A Moon for the Misbegotten OFF-BROADWAY REVIEWS

Photo: T. Charles Erickson

  • Opening Night:
    August 5, 2015
    August 23, 2015

    Theater: Williamstown Theatre Festival / 1000 Main Street, Williamstown, Massachusetts, 01267


    Six-time Tony Award-winner Audra McDonald and Tony Award-nominee Will Swenson take the stage in Nobel laureate Eugene O’Neill’s final masterpiece. When Phil Hogan, a salty tenant farmer, fears he will lose his property, his daughter Josie (McDonald), lures their dissolute landlord, Jamie Tyrone (Swenson), into bed one summer night. Under the glow of the moon, truth comes into focus for these two souls, but what awaits them when dawn breaks? Helmed by Gordon Edelstein and featuring scenic design by the world-renowned Ming Cho Lee, this raw and invigorating new look at O’Neill’s poetic and bitterly romantic A Moon for the Misbegotten assures us of the heart’s capacity for infinite love and forgiveness.

  • NEW YORK TIMES REVIEW OF A Moon for the Misbegotten

    In ‘A Moon for the Misbegotten,’ Audra McDonald Is Front and Center

    Ben Brantley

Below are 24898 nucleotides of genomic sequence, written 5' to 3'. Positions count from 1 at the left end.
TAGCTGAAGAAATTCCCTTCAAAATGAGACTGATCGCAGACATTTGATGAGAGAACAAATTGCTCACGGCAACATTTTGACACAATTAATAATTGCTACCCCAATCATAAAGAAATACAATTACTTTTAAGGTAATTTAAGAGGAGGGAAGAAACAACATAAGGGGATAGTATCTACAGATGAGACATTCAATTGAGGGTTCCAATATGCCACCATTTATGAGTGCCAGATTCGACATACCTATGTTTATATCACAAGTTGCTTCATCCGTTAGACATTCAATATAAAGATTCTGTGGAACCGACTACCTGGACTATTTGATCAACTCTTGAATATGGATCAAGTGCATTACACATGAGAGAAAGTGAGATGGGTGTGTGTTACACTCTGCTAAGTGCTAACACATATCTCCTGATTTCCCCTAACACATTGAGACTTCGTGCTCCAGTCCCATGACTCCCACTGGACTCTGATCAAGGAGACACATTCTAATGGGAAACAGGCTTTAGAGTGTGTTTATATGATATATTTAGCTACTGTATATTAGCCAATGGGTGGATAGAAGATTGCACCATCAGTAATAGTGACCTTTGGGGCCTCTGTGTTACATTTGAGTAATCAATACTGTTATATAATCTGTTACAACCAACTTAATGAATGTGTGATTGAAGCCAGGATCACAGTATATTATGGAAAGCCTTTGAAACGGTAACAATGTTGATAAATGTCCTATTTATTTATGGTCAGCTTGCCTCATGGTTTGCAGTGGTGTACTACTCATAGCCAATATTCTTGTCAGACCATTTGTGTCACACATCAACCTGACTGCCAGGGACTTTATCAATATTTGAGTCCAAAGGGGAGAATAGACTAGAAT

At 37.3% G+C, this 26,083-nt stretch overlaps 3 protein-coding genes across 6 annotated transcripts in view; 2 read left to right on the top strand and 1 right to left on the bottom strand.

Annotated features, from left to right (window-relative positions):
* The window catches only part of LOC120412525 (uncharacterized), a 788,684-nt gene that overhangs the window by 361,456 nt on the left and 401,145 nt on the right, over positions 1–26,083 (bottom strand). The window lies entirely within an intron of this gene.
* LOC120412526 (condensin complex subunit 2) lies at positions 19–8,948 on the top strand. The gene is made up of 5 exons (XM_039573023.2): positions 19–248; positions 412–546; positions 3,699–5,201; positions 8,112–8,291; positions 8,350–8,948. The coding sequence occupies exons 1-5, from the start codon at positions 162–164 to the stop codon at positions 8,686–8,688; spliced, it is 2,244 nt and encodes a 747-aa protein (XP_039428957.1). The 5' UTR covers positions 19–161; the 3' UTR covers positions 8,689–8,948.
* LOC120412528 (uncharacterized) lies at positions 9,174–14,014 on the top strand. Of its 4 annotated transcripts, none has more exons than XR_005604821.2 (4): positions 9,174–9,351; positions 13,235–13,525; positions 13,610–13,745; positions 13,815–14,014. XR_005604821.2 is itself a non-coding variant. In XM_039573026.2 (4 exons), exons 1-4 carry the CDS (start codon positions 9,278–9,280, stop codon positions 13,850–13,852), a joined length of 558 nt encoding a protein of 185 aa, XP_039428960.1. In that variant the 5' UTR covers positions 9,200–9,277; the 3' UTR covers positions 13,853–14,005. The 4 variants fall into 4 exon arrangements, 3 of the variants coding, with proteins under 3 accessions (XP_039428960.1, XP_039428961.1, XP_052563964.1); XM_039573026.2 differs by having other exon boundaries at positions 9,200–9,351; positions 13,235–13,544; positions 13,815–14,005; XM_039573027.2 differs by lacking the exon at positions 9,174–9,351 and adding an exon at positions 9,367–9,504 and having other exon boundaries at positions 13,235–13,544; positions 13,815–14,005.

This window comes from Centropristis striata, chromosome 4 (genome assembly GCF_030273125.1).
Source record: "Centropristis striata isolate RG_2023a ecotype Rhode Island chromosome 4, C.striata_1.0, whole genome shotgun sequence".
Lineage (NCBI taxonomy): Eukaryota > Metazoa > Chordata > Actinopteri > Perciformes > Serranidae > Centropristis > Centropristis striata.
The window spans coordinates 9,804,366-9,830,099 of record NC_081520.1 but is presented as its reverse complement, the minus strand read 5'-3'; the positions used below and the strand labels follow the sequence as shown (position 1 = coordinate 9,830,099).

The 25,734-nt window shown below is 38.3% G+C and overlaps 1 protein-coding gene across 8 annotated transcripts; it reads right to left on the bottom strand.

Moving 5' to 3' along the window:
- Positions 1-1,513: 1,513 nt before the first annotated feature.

August 10, 2015: She may be wild-eyed, dusty and barefoot, and wearing a dress that looks like it doubles as a heavy-duty cleaning rag. But from the moment you set eyes on her at the beginning of the Williamstown Theater Festival’s production of Eugene O’Neill’s “A Moon for the Misbegotten,” you never for a second doubt the supreme, comforting competence of the rowdy farm gal named Josie Hogan. Ample of bosom and muscular of arm, Josie has the take-charge aspect of someone who can fix just about anything. Sure enough, within the opening minutes of Gordon Edelstein’s industrious if unconvincing revival of O’Neill’s elegiac comic drama from the 1940s, Josie has swept the steps, washed a load of greens in a trough, repaired a leaky water pump and chased her shiftless younger brother off into a new, better life in the big city. What can’t this woman do? The same question might be asked about the actress playing Josie. That’s Audra McDonald, who has become to the American theater what Meryl Streep is to film — a star of unstinting polish and versatility who attracts major acting prizes like a magnet draws iron filings. A record-holding winner of six Tony Awards, for both plays and musicals, Ms. McDonald embosses any production in which she appears with a good-value guarantee.



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